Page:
“My dad,” I said. “He was run over by a car last week.”
“Well, let’s pray for you, and we’ll send these prayers out to him.”
They put their hands on my shoulders and prayed for dad’s bones to knit, his bruises to go away.
It lasted for a couple of minutes. And it wasn’t hokey. It was OK.
I am open, Lord, yes, I am open.

The rundown

I’m lousy at hypotheticals.
You know, having to ponder questions like “What would you do if you had a million dollars?”
I’m unlikely to ever have a cool million and thus cannot fathom what it would be like to be flush with so much disposable income. Hypothetical situations have just too many variables.
Real-life situations are, I don’t know, tangible. You are forced to deal with things, whether you like it or not.
We had just pulled into Etna on Sept. 6, when my buddy’s cell phone came to life. It was my wife, Sharon, frantic that I get in touch with my sister, Diane, in Ames, Iowa.
My 77-year-old father, Ed, had been in a serious accident.
He’d been run over by a car.
Notice I didn’t say hit by a car. From what dad’s been able to tell us — he’s doing great, is in good spirits and took his first spin around his bed in a walker on Wednesday — he was out grocery shopping, and as he walked back to his car, he was allegedly struck by an older gentleman who was pulling into the open parking space dad was occupying.
Dad said the man then backed the car over him, pinning him to the asphalt.
“They admitted him in critical condition,” Diane said over the static on the cell. “From what I can tell, that’s just a precaution because of his age. They also put a breathing tube in, to help him breathe. They think he may have a punctured lung, a broken ankle and a broken wrist.
“I’m on my way to Omaha (where dad was transported from his hometown of Fremont in eastern Nebraska) and I’ll know more later.”
I was a few hours away from entering the Russian Wilderness Area for an annual backpacking trip with the boys. Out of contact. In the middle of nowhere.
So, what did I do?
I strapped my pack to my back, and walked into the woods.
After careful consideration — and another telephone call with my sister — I sought relief in granite, pine and trout.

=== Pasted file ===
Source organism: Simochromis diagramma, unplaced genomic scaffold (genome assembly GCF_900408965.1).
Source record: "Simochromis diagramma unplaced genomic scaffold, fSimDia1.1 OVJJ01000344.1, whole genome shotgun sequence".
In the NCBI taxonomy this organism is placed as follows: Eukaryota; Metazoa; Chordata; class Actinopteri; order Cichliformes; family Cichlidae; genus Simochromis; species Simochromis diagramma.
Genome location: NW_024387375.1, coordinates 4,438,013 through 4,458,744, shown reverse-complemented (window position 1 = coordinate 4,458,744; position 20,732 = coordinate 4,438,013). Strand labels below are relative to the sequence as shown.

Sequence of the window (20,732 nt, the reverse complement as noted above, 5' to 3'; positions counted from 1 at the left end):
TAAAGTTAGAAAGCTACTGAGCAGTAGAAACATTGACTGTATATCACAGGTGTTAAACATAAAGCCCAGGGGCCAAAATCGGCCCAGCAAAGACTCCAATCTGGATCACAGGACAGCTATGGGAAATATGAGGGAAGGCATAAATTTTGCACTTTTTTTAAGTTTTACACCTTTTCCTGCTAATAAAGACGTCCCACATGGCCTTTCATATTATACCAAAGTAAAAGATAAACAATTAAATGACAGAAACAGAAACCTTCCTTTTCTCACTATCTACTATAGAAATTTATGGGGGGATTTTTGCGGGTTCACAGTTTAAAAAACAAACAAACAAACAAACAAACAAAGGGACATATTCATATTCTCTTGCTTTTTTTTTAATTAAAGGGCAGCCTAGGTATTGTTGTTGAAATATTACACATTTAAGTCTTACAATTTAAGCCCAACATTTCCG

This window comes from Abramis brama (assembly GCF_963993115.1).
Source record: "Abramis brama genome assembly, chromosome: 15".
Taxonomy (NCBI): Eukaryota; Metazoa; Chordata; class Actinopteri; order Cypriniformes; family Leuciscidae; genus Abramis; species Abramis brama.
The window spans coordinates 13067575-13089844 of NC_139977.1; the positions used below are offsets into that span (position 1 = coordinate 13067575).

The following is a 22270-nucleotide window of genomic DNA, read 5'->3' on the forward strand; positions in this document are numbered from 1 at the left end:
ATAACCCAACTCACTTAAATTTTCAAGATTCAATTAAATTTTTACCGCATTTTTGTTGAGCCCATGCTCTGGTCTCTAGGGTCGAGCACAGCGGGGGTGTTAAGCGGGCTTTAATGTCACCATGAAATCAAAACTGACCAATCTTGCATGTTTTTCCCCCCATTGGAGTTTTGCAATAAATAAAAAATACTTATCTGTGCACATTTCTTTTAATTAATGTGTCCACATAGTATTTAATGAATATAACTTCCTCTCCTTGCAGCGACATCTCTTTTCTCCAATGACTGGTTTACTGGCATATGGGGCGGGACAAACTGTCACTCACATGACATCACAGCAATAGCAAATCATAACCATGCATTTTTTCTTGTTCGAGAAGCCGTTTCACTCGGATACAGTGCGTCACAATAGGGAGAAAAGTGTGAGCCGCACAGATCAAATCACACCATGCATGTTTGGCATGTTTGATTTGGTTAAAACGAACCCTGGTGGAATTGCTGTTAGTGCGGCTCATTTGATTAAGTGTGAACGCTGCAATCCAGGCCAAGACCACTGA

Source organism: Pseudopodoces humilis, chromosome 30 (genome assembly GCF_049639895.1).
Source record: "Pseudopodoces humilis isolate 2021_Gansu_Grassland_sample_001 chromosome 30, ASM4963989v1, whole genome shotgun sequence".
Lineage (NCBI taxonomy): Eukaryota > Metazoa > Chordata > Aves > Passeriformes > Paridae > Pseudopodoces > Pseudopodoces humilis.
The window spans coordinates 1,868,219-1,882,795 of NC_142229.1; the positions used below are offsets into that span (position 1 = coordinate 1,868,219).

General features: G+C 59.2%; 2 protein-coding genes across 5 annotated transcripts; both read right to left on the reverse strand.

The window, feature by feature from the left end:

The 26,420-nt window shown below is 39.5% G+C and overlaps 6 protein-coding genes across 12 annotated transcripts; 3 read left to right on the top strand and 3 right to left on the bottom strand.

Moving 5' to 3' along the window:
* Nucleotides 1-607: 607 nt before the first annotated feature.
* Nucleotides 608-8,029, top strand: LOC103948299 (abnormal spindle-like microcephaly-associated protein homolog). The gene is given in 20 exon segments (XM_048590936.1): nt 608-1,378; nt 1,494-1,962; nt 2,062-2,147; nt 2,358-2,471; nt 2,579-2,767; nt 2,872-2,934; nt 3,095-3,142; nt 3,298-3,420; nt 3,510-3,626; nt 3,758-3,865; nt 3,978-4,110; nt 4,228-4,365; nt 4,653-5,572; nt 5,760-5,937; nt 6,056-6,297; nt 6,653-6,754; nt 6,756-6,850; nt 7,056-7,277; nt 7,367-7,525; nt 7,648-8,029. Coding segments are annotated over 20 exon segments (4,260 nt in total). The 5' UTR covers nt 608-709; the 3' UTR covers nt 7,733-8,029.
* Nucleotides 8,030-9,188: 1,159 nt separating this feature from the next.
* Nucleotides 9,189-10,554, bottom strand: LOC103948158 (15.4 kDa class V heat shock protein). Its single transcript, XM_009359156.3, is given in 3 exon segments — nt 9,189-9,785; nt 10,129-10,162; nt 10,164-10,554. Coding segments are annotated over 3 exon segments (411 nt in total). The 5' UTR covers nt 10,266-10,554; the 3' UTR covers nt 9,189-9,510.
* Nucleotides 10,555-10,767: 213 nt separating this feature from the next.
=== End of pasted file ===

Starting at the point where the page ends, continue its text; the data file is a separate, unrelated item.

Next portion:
Dad had a broken ankle, a bruised lung and was basically one big, human contusion (a bruise in the form of a tire track has appeared on his backside). But he was alive — and continues to show remarkable recovery skills.
“There’s really nothing you can do here,” she said. “Go have a good time, and try not to worry.”
So, how do you find joy in a situation that’s fraught with sorrow? The outdoors, for me, is that perfect outlet. Not a place of escape, but one of renewal. It was in a conversation with a buddy, while fishing, that gave clarity to the moment.
“Not everyone can fathom this, just being out here,” he said. “I’m so happy that you understand it.”
When I got home last Sunday, I gave dad a call.
“I’m doing OK, considering,” he said, recounting the accident for me. “I kept telling them, ‘Get this (expletive) car off me, it’s heavy.’ That damn car was on me for five minutes.”
“What kind of car was it?” I asked.
“How the hell should I know?” he said. “It was on top of me.”
Good point. Stupid question. And dad, thankfully, remains feisty as ever.
The car was a 2001 Buick Century, according to the police report. The 2001 Century weighs 3,371 pounds, I looked it up. It also has a ground clearance of 5.7 inches — roughly the length of a Bic Round Stick ballpoint pen.
Dad is a considerably thicker man than that. It is by the grace of God that he’s still here. But he is a man of considerable, unshakable faith (and one tough hombre).
And real life does what the hypothetical just cannot do — point out the obvious richness and color of our daily lives. What it means to be human, to care, to create. To love.
Soon, it’ll be my pleasure to fly home to Nebraska and do what I can for the man who taught me how to fish, how to embrace the natural world and to never let it go. He’s also the one who has steadfastly reminded me that life isn’t fair — and was good enough to smack me in the head hard enough 10 years ago to get back into journalism. A move that led to the Record Searchlight, the outdoors and the current richness of my life.
Real life is gritty. It isn’t fair. But it is an amazingly interesting journey.

Failure to launch

Our first attempts at a Mentos soda rocket were dismal – at best.
We tried a two-liter Diet Coke with five mint Mentos, which got us about 20 feet of distance – but no lift.
Dejected, and a little sticky, we went in, regrouped and watched a video.
And tried Diet Pepsi with one Mentos.
The cap didn’t come off, then it did, and the bottle just spun _ covering me with soda.
We even tried a hand-held mortar version with a 18-ounce sparkling water, but the cap held fast.
OK, it’s a little like being at the Goddard Space Flight Center. We will test again.
We will get it right.
A soda bottle will fly.